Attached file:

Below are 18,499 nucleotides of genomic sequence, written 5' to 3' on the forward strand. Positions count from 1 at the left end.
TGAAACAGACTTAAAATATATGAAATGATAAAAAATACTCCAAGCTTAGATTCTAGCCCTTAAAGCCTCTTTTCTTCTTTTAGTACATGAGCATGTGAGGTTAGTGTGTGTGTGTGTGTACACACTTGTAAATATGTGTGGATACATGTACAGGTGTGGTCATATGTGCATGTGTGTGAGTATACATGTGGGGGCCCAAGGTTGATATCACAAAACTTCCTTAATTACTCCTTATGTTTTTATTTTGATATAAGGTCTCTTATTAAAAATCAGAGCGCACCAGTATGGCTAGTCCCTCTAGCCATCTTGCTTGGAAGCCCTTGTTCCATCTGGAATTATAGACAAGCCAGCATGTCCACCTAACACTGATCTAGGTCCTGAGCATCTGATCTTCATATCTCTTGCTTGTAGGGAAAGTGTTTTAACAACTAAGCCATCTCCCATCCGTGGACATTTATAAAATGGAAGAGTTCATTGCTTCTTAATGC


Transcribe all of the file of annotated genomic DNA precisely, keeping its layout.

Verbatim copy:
Below are 18,499 nucleotides of genomic sequence, written 5' to 3' on the forward strand. Positions count from 1 at the left end.
TGAAACAGACTTAAAATATATGAAATGATAAAAAATACTCCAAGCTTAGATTCTAGCCCTTAAAGCCTCTTTTCTTCTTTTAGTACATGAGCATGTGAGGTTAGTGTGTGTGTGTGTGTACACACTTGTAAATATGTGTGGATACATGTACAGGTGTGGTCATATGTGCATGTGTGTGAGTATACATGTGGGGGCCCAAGGTTGATATCACAAAACTTCCTTAATTACTCCTTATGTTTTTATTTTGATATAAGGTCTCTTATTAAAAATCAGAGCGCACCAGTATGGCTAGTCCCTCTAGCCATCTTGCTTGGAAGCCCTTGTTCCATCTGGAATTATAGACAAGCCAGCATGTCCACCTAACACTGATCTAGGTCCTGAGCATCTGATCTTCATATCTCTTGCTTGTAGGGAAAGTGTTTTAACAACTAAGCCATCTCCCATCCGTGGACATTTATAAAATGGAAGAGTTCATTGCTTCTTAATGC